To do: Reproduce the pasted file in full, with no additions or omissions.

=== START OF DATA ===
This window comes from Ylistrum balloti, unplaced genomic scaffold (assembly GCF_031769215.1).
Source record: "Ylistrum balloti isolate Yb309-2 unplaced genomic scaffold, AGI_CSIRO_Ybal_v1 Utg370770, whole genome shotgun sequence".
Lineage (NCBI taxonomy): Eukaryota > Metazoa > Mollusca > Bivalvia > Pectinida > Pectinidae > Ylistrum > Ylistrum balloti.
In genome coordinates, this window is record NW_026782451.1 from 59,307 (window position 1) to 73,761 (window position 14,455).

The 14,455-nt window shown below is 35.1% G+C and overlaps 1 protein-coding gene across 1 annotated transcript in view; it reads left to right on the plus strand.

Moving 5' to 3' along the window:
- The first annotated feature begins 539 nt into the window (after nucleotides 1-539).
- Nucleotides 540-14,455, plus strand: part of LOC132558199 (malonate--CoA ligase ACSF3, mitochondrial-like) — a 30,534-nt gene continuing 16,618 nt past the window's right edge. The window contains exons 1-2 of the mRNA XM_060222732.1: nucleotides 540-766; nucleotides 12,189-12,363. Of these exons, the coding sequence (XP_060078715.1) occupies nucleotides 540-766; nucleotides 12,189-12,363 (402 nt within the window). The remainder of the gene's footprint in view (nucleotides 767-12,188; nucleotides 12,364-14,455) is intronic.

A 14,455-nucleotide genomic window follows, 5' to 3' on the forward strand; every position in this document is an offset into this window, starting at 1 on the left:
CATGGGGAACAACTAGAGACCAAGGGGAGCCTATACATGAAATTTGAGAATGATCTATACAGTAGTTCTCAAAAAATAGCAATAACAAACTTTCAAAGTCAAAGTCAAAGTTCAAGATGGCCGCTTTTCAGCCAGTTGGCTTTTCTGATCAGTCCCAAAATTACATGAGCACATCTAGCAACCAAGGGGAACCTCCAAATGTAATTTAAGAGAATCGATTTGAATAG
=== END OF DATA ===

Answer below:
This window comes from Ylistrum balloti, unplaced genomic scaffold (assembly GCF_031769215.1).
Source record: "Ylistrum balloti isolate Yb309-2 unplaced genomic scaffold, AGI_CSIRO_Ybal_v1 Utg370770, whole genome shotgun sequence".
Lineage (NCBI taxonomy): Eukaryota > Metazoa > Mollusca > Bivalvia > Pectinida > Pectinidae > Ylistrum > Ylistrum balloti.
In genome coordinates, this window is record NW_026782451.1 from 59,307 (window position 1) to 73,761 (window position 14,455).

The 14,455-nt window shown below is 35.1% G+C and overlaps 1 protein-coding gene across 1 annotated transcript in view; it reads left to right on the plus strand.

Moving 5' to 3' along the window:
- The first annotated feature begins 539 nt into the window (after nucleotides 1-539).
- Nucleotides 540-14,455, plus strand: part of LOC132558199 (malonate--CoA ligase ACSF3, mitochondrial-like) — a 30,534-nt gene continuing 16,618 nt past the window's right edge. The window contains exons 1-2 of the mRNA XM_060222732.1: nucleotides 540-766; nucleotides 12,189-12,363. Of these exons, the coding sequence (XP_060078715.1) occupies nucleotides 540-766; nucleotides 12,189-12,363 (402 nt within the window). The remainder of the gene's footprint in view (nucleotides 767-12,188; nucleotides 12,364-14,455) is intronic.

A 14,455-nucleotide genomic window follows, 5' to 3' on the forward strand; every position in this document is an offset into this window, starting at 1 on the left:
CATGGGGAACAACTAGAGACCAAGGGGAGCCTATACATGAAATTTGAGAATGATCTATACAGTAGTTCTCAAAAAATAGCAATAACAAACTTTCAAAGTCAAAGTCAAAGTTCAAGATGGCCGCTTTTCAGCCAGTTGGCTTTTCTGATCAGTCCCAAAATTACATGAGCACATCTAGCAACCAAGGGGAACCTCCAAATGTAATTTAAGAGAATCGATTTGAATAG